Main contractor ’didn’t use their architects as much as they might’
Studio E could not be expected to sign off the drawings of specialist designers, project associate Neil Crawford told the Grenfell Tower inquiry.
The knowledge required to scrutinise the work of specialists was beyond the scope of a novated architect’s expertise, he said.
It was the point of employing specialists, he added.
Crawford, the third Studio E staffer to give evidence this week, joined the firm from Fosters in 2009 and took over the Grenfell project from colleague Bruce Sounes in 2014. Sounes was taken ill during his evidence on Wednesday and a date for his return to the inquiry , which is due to resume on Monday, has not been given.
Crawford said his role after Studio E was novated to main contractor Rydon was to check drawings for compliance with “architectural intent” and to flag up any “manifest” – or glaring – problems.
“It’s simply not feasible for an architect to review every drawing on a project in detail particularly where some of the design packages will have been carried out by specialist designers who are skilled in their particular field,” he said in his statement shown to yesterday’s hearing.
For example, an architect would not be expected to understand in detail how lifts worked, he said.
He was asked by inquiry barrister Richard Millett QC: “Do you agree issues such as specification of materials that don’t comply with Building Regulations should be manifest to an architect?” a statement he agreed with “in general terms”.
He was then shown some remarks he had made on a number of facade specialist Harley’s drawings, such as pointing out that there could be a risk of air leakage through a proposal for fixing membrane construction.
Asked if that counted as architectural intent, he replied: “It might come under the heading of manifestly wrong.”
Millett said: “On the face of it these look like quite granular technical details.”
Crawford also told of his surprise when Simon Lawrence, Rydon’s project manager, told him early on that “Rydon tended not to use its architects as much as we might do”.
“As such he consigned Studio E’s role to being more responsive, with Rydon maintaining a greater degree of control over the design process than I would normally expect from a design-and-build contractor. In that regard I had less to do for Rydon than I expected,” said Crawford, who said this surprised both him and Sounes.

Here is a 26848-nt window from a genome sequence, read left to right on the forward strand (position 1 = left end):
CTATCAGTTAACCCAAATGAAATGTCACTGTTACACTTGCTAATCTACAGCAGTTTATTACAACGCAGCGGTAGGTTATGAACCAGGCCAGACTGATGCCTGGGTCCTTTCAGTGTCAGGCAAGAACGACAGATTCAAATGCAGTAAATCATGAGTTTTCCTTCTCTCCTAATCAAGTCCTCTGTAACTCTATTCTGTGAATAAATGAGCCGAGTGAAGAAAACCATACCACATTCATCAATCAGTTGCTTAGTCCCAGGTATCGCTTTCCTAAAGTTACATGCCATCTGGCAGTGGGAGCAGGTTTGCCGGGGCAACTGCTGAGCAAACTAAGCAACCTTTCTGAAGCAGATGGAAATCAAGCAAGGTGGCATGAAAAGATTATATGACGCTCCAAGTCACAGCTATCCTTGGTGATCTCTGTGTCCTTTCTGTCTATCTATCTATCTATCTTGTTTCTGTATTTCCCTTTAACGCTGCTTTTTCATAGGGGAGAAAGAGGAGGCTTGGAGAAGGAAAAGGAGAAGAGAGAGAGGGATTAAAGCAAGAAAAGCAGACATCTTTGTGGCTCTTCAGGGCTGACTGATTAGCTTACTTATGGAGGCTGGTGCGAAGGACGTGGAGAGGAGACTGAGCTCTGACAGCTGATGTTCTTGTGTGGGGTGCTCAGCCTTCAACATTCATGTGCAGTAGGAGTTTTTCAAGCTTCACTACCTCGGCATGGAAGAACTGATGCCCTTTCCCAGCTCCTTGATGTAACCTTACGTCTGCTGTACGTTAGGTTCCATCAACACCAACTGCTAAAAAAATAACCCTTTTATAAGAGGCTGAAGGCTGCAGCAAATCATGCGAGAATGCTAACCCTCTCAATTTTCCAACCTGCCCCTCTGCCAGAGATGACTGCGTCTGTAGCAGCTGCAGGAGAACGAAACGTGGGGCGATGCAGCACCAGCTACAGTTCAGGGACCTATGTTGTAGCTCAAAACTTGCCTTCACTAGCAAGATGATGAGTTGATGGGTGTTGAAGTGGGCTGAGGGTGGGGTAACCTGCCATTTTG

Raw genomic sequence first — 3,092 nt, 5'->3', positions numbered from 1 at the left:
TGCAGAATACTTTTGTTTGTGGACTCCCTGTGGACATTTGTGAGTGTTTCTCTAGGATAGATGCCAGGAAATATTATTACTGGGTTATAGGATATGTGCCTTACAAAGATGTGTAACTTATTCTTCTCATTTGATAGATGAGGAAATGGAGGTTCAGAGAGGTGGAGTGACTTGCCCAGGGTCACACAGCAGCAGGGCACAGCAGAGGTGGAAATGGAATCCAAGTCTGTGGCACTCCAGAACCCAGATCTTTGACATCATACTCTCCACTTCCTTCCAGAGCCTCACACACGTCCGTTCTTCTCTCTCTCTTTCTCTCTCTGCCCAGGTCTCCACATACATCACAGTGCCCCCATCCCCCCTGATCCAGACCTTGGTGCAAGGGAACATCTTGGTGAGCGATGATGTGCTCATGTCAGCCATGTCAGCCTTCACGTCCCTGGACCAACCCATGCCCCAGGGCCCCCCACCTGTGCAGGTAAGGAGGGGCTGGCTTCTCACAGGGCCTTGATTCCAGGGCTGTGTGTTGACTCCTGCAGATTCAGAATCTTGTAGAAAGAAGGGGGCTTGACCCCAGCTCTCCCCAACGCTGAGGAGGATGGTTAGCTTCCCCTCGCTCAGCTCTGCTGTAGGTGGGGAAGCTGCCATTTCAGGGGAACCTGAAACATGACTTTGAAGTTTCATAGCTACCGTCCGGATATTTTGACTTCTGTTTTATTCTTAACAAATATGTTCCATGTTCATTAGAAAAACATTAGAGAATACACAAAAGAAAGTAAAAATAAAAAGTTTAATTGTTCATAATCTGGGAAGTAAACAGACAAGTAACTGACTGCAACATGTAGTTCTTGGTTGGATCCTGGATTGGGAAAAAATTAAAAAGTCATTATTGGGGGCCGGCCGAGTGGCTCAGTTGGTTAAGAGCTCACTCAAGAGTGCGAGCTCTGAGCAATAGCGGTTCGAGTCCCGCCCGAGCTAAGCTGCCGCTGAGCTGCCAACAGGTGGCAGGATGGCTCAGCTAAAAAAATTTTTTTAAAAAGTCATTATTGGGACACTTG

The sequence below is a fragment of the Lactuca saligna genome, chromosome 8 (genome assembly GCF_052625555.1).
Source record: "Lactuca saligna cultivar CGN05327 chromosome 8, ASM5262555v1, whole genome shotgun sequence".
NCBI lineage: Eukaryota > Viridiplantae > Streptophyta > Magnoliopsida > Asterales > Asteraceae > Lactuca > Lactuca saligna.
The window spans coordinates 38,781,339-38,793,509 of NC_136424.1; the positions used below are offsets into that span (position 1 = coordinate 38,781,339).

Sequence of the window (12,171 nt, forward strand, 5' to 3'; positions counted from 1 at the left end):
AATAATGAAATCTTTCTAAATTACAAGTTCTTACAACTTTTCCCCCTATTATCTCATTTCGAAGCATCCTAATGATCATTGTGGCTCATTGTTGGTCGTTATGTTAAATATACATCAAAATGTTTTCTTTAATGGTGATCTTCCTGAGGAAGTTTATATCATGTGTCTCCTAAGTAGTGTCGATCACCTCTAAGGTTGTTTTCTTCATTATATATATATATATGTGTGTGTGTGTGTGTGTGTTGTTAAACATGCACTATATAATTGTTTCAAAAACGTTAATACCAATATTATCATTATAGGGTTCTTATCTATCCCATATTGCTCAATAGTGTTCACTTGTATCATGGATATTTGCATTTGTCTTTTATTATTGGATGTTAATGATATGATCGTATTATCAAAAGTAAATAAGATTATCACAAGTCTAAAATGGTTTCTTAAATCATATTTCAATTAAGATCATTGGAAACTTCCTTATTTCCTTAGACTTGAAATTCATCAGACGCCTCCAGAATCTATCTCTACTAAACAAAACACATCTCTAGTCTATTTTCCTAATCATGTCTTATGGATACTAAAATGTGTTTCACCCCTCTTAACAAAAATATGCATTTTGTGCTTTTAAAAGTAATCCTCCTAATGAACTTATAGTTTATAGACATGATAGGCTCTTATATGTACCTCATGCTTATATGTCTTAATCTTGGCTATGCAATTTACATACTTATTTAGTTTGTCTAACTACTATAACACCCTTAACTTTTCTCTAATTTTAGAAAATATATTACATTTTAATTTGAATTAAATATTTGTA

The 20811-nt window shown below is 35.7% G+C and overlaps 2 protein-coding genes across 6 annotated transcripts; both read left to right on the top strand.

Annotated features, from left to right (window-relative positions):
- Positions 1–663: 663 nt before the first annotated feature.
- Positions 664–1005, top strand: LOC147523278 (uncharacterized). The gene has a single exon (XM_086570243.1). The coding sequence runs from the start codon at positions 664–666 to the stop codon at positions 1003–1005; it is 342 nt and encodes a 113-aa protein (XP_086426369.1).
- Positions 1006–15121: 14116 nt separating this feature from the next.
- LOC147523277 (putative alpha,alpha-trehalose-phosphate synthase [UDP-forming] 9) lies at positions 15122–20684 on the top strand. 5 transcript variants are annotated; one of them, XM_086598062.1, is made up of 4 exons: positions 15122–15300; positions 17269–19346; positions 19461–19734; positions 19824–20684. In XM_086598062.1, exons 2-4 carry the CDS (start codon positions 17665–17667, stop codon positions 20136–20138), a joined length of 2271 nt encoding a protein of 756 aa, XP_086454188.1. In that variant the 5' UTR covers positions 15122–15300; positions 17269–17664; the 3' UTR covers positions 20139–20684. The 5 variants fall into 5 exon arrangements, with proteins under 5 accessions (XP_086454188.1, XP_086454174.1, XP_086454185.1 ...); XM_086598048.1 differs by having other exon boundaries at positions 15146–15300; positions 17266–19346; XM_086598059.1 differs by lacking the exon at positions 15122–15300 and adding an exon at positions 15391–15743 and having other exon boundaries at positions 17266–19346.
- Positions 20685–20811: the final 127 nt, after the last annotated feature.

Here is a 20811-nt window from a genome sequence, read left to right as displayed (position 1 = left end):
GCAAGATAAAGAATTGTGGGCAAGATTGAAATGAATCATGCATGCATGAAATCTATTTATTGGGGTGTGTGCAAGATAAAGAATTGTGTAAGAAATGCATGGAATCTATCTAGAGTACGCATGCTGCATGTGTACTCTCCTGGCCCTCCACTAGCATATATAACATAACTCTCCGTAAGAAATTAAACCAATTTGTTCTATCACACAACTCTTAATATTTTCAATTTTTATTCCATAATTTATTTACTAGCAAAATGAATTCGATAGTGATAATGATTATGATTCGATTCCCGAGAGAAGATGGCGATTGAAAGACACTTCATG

Millett asked why, if that struck him as “slightly unusual”, he didn’t make a record of the conversation or ask for clarification.
Crawford said contractors “can vary quite dramatically” in the way they work.
“[Lawrence] was very hands on. He would do things another contractor might automatically seek to push out to a sub-consultant,” said Crawford. “He saw it as expedient to get things done.”
Crawford added: “One of the reasons I didn’t have any concerns was because from the interaction I had from him I saw he was more competent than your average person in that role.”
He added: “I wasn’t entirely sure why he said it to me. I was hounding a bit to get building control on board. I had sent several emails. Sometimes project managers want a greater degeree of control.”
In a full day of examination, Crawford was also asked whether he had checked various aspects of the design for compliance with Building Regulations. He said he had not because the building had already been designed by the time he joined the project and he expected others would have done that.
“When you come on a project particularly as late as I was, at stages JKL, those things have already been dealt with and covered,” he said. “You wouldn’t be going back to the start unless you felt there was something inherently wrong with what you had inherited.”
The inquiry is expected to run until summer 2021.